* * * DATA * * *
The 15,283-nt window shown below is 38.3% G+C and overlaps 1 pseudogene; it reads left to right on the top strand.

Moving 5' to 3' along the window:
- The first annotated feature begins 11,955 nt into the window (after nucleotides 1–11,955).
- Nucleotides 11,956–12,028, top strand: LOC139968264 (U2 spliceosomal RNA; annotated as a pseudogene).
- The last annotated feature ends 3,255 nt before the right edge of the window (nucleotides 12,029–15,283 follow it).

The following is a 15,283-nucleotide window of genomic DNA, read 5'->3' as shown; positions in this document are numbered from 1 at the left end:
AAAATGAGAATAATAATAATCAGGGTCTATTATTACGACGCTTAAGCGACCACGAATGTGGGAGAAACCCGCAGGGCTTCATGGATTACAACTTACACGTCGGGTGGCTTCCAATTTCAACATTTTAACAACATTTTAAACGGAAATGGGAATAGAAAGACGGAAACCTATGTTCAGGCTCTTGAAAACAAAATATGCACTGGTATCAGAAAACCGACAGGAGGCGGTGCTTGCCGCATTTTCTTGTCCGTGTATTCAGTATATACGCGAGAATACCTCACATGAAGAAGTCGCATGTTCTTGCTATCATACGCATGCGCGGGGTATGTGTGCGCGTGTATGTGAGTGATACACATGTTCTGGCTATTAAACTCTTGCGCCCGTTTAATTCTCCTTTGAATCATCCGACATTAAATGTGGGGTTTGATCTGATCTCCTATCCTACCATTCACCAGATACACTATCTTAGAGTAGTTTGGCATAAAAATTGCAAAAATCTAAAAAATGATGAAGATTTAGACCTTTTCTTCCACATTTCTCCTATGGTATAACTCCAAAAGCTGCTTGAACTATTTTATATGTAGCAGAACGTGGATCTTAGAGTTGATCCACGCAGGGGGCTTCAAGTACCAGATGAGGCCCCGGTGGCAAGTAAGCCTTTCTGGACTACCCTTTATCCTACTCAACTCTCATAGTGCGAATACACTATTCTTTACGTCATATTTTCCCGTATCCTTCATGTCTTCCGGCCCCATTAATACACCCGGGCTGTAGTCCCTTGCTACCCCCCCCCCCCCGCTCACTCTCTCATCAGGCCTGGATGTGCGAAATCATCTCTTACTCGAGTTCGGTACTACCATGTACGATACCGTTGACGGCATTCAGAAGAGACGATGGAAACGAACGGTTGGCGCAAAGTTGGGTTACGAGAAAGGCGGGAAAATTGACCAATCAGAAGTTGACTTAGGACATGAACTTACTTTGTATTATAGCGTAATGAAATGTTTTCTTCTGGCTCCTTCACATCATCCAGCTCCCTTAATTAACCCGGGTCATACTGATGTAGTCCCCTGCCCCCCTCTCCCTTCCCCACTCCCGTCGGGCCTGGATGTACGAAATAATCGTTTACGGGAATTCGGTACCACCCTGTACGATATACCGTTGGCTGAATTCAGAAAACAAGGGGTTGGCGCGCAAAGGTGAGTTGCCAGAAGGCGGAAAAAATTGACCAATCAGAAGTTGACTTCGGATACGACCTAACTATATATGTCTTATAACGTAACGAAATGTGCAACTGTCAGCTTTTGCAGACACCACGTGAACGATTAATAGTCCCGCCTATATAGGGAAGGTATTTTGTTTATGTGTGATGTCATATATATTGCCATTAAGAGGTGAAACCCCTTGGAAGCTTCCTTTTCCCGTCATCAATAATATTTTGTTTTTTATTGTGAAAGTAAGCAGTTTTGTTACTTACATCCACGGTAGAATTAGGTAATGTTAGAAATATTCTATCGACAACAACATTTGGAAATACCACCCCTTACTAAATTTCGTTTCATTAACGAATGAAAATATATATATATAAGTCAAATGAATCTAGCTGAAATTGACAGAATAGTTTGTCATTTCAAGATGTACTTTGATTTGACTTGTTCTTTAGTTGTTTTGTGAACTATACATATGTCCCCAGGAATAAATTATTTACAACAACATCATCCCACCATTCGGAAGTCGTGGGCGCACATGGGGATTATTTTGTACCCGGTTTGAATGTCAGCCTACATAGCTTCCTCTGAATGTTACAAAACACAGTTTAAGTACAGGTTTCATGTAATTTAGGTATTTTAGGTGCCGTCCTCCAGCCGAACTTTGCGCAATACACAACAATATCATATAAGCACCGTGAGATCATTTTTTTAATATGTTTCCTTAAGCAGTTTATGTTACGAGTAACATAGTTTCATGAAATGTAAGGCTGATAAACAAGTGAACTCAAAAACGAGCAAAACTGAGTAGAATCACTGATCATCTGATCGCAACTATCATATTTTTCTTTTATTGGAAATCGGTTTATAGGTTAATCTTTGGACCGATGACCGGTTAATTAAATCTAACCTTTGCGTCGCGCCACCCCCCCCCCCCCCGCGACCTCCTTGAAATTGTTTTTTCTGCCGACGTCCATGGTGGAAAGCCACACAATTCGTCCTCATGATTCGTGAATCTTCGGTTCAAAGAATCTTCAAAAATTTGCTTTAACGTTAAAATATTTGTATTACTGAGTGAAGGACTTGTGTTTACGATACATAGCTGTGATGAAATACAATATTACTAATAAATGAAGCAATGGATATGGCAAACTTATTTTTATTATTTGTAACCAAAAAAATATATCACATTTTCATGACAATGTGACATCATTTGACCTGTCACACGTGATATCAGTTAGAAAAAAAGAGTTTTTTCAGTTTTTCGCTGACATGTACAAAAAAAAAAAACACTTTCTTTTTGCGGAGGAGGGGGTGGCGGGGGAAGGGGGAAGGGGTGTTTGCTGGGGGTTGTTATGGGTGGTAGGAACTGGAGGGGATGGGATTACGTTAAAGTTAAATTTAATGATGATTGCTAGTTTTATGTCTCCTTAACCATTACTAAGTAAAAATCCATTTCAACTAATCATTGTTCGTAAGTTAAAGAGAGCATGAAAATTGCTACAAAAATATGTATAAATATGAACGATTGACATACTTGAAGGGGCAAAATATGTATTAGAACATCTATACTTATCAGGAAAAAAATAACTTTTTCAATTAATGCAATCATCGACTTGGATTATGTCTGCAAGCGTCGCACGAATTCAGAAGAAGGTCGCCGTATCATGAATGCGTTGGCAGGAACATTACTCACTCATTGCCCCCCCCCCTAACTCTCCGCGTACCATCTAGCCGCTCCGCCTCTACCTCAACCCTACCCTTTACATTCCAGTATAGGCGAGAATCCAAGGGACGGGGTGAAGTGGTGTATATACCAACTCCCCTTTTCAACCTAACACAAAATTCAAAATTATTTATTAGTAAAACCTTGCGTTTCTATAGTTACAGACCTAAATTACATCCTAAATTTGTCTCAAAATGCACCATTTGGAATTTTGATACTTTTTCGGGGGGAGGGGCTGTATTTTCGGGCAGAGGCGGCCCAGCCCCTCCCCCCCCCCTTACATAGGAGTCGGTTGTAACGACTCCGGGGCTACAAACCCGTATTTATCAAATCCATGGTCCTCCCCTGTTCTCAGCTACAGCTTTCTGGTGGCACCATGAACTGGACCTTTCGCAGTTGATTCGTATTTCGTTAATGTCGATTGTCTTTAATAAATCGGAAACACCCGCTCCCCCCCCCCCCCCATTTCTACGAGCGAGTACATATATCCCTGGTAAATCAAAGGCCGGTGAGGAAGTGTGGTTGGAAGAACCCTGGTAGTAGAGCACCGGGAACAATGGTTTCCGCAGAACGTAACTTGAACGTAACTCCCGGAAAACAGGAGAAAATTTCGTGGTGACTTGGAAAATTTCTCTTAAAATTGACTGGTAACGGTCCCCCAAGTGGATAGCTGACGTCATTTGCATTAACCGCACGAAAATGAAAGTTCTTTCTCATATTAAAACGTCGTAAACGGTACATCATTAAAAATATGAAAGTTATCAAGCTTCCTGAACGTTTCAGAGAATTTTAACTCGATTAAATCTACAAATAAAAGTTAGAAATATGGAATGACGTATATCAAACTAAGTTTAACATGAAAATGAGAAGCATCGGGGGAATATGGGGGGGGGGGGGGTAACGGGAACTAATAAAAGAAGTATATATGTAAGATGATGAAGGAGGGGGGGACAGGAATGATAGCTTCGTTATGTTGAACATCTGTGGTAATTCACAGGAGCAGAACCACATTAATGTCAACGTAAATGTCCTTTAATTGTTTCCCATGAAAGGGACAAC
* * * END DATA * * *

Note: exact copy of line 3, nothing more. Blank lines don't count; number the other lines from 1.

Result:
- The first annotated feature begins 11,955 nt into the window (after nucleotides 1–11,955).